So let’s find out if you are a People Pleaser.




The People Pleaser Quiz.

Remember, be honest with yourself.

1)      Whenever I sense that someone disagrees with my point of view, I tend to soften my position. A. Always

B. Often

C. Occasionally

D. Rarely

E. Never


2)      I am an image conscious person. 

A. Extremely

B. Very much so

C. Moderately

D. Somewhat

E Not at all


3)      I find it hard to set boundaries with some people.

A. Always

B. Often

C. Occasionally

D. Rarely

E. Never


4)      I intentionally compliment people to appear more likeable.

A. Always

B. Often

C. Occasionally

D. Rarely

E. Never


5)      I prioritize everyone else’s needs no matter how it affects me.

A. Always

B. Often

C. Occasionally

D. Rarely

E. Never


6)      I work overtime to please my boss and/or colleagues.

A. Always

B. Often

C. Occasionally

D. Rarely

E. Never


7)      Being in a relationship is important to me. I feel incomplete without a relationship. 

A. Very important 

B. Important 

C. Moderately important 

D. Of little importance

E. Unimportant


8)      Conflicts make me anxious. I avoid confrontation.

A. Always

B. Often

C. Occasionally

D. Rarely

E. Never


9)      I am treated like a doormat.

A. Always

B. Often

C. Occasionally

D. Rarely

E. Never


10)  I compare myself to others.

A. Always

B. Often

C. Occasionally

D. Rarely

E. Never


11)  I put more importance on other people’s feelings than on my own.

A. Always

B. Often

C. Occasionally

D. Rarely

E. Never


12)  Whenever my friends complain about something, I tend to express my agreement with their point of view even if I secretly think they are wrong.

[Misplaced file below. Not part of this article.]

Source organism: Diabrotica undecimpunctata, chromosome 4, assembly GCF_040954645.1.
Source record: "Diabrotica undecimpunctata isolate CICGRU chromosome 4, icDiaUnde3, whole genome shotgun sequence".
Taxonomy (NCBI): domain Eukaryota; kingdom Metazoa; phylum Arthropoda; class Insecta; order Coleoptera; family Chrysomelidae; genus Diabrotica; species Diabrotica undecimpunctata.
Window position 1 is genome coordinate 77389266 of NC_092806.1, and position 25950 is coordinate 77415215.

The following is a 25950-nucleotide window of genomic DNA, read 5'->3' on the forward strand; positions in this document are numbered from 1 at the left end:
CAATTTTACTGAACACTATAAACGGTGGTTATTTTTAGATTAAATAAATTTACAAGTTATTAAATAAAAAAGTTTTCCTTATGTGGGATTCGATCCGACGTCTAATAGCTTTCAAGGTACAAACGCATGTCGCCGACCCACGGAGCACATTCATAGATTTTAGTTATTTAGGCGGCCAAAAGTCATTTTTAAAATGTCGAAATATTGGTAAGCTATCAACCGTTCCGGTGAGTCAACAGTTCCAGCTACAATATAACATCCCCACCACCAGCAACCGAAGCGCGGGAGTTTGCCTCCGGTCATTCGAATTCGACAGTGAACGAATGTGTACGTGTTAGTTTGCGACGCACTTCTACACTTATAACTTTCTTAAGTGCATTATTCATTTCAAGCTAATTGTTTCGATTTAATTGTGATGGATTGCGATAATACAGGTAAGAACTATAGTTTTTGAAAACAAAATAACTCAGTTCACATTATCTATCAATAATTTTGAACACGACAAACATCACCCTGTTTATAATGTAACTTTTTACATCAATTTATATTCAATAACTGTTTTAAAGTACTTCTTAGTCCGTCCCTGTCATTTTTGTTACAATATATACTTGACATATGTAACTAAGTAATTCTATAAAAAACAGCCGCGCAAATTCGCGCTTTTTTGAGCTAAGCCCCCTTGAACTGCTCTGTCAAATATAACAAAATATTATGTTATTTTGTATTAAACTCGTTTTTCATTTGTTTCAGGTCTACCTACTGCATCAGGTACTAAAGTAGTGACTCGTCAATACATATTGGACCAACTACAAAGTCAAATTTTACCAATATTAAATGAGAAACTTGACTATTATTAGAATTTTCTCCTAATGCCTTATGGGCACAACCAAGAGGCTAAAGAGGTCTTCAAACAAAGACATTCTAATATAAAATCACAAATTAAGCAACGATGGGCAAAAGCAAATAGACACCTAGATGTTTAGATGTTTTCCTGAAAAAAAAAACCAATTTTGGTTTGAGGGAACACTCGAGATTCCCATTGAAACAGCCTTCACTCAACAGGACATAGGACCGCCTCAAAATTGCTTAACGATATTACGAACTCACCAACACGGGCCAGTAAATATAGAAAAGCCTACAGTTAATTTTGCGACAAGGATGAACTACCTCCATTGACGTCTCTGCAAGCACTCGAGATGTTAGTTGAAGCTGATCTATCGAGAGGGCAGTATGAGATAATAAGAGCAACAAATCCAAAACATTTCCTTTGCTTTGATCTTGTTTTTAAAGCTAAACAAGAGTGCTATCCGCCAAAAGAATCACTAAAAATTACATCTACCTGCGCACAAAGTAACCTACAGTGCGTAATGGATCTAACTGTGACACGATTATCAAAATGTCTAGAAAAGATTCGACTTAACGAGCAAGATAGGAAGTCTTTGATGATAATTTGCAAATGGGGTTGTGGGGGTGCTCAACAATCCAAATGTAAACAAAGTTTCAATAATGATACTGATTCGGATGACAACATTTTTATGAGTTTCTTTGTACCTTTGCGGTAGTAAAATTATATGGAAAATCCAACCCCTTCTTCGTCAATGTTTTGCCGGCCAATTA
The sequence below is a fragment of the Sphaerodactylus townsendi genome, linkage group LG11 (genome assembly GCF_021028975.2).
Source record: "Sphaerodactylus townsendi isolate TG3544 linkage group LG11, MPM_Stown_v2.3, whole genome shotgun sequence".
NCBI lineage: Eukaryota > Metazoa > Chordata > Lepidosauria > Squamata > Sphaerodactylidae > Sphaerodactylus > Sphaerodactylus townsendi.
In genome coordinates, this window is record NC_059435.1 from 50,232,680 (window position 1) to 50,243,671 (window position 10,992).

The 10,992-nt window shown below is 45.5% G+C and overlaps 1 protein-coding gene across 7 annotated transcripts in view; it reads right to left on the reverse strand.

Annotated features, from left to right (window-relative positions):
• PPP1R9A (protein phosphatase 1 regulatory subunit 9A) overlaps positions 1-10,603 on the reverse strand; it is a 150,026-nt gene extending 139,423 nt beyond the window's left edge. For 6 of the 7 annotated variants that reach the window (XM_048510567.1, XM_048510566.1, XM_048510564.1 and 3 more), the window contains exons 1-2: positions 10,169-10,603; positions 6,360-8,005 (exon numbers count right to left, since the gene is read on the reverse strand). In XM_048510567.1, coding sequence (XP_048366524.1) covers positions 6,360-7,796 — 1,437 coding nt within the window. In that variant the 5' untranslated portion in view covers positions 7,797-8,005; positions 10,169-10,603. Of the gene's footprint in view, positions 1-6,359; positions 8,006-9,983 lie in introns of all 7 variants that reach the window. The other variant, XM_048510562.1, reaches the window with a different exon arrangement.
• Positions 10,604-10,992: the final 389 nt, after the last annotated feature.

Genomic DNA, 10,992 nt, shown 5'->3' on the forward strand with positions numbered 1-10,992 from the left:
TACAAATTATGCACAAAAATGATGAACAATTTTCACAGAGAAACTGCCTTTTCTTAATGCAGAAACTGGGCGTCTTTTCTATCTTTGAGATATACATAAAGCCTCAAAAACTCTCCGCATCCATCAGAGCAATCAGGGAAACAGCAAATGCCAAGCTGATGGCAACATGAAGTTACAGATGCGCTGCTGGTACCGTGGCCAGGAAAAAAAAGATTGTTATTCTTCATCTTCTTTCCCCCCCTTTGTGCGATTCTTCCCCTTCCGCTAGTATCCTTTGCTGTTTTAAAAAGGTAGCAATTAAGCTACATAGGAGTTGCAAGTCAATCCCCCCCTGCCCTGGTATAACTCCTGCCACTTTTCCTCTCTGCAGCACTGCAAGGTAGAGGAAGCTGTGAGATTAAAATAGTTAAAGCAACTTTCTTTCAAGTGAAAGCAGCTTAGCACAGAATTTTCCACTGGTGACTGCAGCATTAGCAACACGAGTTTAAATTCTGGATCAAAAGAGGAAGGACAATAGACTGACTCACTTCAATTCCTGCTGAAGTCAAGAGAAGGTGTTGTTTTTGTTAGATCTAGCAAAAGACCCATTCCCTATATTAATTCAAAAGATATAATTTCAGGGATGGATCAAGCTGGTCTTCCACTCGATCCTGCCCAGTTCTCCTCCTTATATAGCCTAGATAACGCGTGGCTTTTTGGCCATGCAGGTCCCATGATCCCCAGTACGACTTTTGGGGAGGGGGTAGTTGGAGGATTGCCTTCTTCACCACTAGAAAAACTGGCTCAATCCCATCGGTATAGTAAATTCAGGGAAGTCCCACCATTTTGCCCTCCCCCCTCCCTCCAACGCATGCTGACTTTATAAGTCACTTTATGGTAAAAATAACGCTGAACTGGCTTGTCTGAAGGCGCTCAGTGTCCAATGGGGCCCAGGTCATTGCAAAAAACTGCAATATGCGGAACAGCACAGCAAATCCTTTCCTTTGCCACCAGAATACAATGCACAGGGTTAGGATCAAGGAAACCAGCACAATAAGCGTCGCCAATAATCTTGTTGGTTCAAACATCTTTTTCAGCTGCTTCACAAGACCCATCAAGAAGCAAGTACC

A. Always

B. Often

C. Occasionally

D. Rarely

E. Never


13)  I forgive those who hurt me out of fear of losing relationships, even when it still hurts inside.

A. Always

B. Often

C. Occasionally

D. Rarely

E. Never


14)  I only attempt to do things I know I can succeed at.A. Always

B. Often

C. Occasionally

D. Rarely

E. Never


15)  I give more than I take.

A. Always

B. Often

C. Occasionally

D. Rarely

E. Never


16)  I am often stuck doing things I don’t want to do simply because I can’t say “No”. 

A. Always

B. Often

C. Occasionally

D. Rarely

E. Never


17)  I resent others for not reciprocating.

A. Always

B. Often

C. Occasionally

D. Rarely

E. Never


18)  I imitate other people’s behavioural and clothing styles.

A. Always

B. Often

C. Occasionally

D. Rarely

E. Never


19)  I don’t complain about a bad service or product.

A. Always

B. Often

C. Occasionally

D. Rarely

E. Never


20)  I apologize when I don’t have to.

A. Always

B. Often

C. Occasionally

D. Rarely

E. Never